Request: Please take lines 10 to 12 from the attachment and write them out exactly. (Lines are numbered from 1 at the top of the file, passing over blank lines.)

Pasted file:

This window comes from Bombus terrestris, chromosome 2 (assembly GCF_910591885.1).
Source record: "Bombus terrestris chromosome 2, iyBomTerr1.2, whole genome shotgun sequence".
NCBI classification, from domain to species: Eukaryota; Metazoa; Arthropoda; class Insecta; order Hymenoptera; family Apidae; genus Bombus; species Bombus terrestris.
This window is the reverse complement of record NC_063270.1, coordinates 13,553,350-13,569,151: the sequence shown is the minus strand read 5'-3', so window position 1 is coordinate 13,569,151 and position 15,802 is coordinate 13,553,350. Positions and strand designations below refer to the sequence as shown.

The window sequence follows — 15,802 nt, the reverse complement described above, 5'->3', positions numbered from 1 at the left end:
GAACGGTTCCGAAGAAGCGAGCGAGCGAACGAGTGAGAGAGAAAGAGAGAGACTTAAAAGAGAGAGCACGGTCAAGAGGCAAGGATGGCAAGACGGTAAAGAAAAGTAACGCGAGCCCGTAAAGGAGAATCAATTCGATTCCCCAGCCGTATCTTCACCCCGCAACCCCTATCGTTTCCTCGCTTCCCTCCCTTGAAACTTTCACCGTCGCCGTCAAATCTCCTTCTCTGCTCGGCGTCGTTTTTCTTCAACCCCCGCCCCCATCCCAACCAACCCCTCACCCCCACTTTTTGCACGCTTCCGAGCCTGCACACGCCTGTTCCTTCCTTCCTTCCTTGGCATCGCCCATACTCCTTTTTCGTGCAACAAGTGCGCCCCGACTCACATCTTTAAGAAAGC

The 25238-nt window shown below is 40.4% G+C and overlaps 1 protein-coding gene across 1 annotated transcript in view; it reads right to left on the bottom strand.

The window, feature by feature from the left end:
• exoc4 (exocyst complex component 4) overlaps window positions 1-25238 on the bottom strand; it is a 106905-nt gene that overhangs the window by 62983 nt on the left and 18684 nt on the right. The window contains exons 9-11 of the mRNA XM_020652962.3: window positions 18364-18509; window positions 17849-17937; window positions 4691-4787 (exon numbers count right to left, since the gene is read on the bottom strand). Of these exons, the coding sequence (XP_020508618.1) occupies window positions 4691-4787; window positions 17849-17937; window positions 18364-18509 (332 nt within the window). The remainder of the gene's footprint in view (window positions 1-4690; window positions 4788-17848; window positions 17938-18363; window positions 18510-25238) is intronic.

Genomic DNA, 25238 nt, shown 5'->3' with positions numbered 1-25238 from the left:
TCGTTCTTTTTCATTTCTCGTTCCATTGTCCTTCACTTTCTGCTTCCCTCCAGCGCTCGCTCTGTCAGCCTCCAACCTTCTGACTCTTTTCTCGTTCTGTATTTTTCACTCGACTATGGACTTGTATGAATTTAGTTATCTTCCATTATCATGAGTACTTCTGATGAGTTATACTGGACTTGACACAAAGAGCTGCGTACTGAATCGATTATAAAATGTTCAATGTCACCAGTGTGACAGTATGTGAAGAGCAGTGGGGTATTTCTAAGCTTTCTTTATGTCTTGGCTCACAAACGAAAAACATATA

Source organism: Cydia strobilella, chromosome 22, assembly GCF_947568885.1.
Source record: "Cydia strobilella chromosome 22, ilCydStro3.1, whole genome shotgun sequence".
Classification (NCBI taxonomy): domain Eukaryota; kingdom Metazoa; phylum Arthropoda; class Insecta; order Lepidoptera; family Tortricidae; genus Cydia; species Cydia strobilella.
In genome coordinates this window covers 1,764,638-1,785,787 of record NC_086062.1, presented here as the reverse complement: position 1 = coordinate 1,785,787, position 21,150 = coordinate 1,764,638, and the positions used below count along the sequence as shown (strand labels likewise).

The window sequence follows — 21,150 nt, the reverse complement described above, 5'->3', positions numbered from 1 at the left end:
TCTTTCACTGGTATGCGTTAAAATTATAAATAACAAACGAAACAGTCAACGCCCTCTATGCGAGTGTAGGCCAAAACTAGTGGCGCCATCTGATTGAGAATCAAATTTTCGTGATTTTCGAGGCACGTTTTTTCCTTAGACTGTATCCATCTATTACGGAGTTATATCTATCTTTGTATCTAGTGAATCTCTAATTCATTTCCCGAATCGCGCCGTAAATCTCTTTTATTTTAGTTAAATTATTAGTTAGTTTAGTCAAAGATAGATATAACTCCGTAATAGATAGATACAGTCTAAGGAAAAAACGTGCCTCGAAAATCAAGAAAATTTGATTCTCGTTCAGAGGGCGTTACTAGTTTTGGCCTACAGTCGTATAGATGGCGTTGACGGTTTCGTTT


Genomic DNA, 25238 nt, shown 5'->3' with positions numbered 1-25238 from the left:
TCGTTCTTTTTCATTTCTCGTTCCATTGTCCTTCACTTTCTGCTTCCCTCCAGCGCTCGCTCTGTCAGCCTCCAACCTTCTGACTCTTTTCTCGTTCTGTATTTTTCACTCGACTATGGACTTGTATGAATTTAGTTATCTTCCATTATCATGAGTACTTCTGATGAGTTATACTGGACTTGACACAAAGAGCTGCGTACTGAATCGATTATAAAATGTTCAATGTCACCAGTGTGACAGTATGTGAAGAGCAGTGGGGTATTTCTAAGCTTTCTTTATGTCTTGGCTCACAAACGAAAAACATATA

Source organism: Cydia strobilella, chromosome 22, assembly GCF_947568885.1.